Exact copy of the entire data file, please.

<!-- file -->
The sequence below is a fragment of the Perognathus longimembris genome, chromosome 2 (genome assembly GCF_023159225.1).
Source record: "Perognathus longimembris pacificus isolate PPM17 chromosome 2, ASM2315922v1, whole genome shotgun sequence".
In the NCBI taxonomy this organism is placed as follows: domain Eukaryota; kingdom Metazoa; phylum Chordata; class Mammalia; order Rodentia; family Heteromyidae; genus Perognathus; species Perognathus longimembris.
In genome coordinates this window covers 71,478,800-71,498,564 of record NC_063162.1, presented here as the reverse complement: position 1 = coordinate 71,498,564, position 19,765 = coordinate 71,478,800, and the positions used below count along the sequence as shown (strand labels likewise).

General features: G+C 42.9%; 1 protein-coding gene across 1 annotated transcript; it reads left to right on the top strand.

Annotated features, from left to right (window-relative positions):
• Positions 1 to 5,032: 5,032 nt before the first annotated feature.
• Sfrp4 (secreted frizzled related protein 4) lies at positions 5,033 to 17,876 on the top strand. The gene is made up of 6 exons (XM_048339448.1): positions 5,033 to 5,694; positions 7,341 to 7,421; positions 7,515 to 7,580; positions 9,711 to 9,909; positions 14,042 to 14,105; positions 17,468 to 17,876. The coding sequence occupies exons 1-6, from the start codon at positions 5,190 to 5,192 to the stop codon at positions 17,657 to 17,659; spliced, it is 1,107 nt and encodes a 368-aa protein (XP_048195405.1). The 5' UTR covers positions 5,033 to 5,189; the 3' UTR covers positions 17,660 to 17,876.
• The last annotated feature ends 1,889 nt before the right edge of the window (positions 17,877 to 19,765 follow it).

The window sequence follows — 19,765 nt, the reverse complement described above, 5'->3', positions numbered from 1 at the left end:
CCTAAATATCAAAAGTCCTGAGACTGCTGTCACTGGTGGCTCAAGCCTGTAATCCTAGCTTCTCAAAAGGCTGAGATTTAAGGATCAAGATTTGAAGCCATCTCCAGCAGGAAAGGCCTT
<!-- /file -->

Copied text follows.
The sequence below is a fragment of the Perognathus longimembris genome, chromosome 2 (genome assembly GCF_023159225.1).
Source record: "Perognathus longimembris pacificus isolate PPM17 chromosome 2, ASM2315922v1, whole genome shotgun sequence".
In the NCBI taxonomy this organism is placed as follows: domain Eukaryota; kingdom Metazoa; phylum Chordata; class Mammalia; order Rodentia; family Heteromyidae; genus Perognathus; species Perognathus longimembris.
In genome coordinates this window covers 71,478,800-71,498,564 of record NC_063162.1, presented here as the reverse complement: position 1 = coordinate 71,498,564, position 19,765 = coordinate 71,478,800, and the positions used below count along the sequence as shown (strand labels likewise).

General features: G+C 42.9%; 1 protein-coding gene across 1 annotated transcript; it reads left to right on the top strand.

Annotated features, from left to right (window-relative positions):
• Positions 1 to 5,032: 5,032 nt before the first annotated feature.
• Sfrp4 (secreted frizzled related protein 4) lies at positions 5,033 to 17,876 on the top strand. The gene is made up of 6 exons (XM_048339448.1): positions 5,033 to 5,694; positions 7,341 to 7,421; positions 7,515 to 7,580; positions 9,711 to 9,909; positions 14,042 to 14,105; positions 17,468 to 17,876. The coding sequence occupies exons 1-6, from the start codon at positions 5,190 to 5,192 to the stop codon at positions 17,657 to 17,659; spliced, it is 1,107 nt and encodes a 368-aa protein (XP_048195405.1). The 5' UTR covers positions 5,033 to 5,189; the 3' UTR covers positions 17,660 to 17,876.
• The last annotated feature ends 1,889 nt before the right edge of the window (positions 17,877 to 19,765 follow it).

The window sequence follows — 19,765 nt, the reverse complement described above, 5'->3', positions numbered from 1 at the left end:
CCTAAATATCAAAAGTCCTGAGACTGCTGTCACTGGTGGCTCAAGCCTGTAATCCTAGCTTCTCAAAAGGCTGAGATTTAAGGATCAAGATTTGAAGCCATCTCCAGCAGGAAAGGCCTT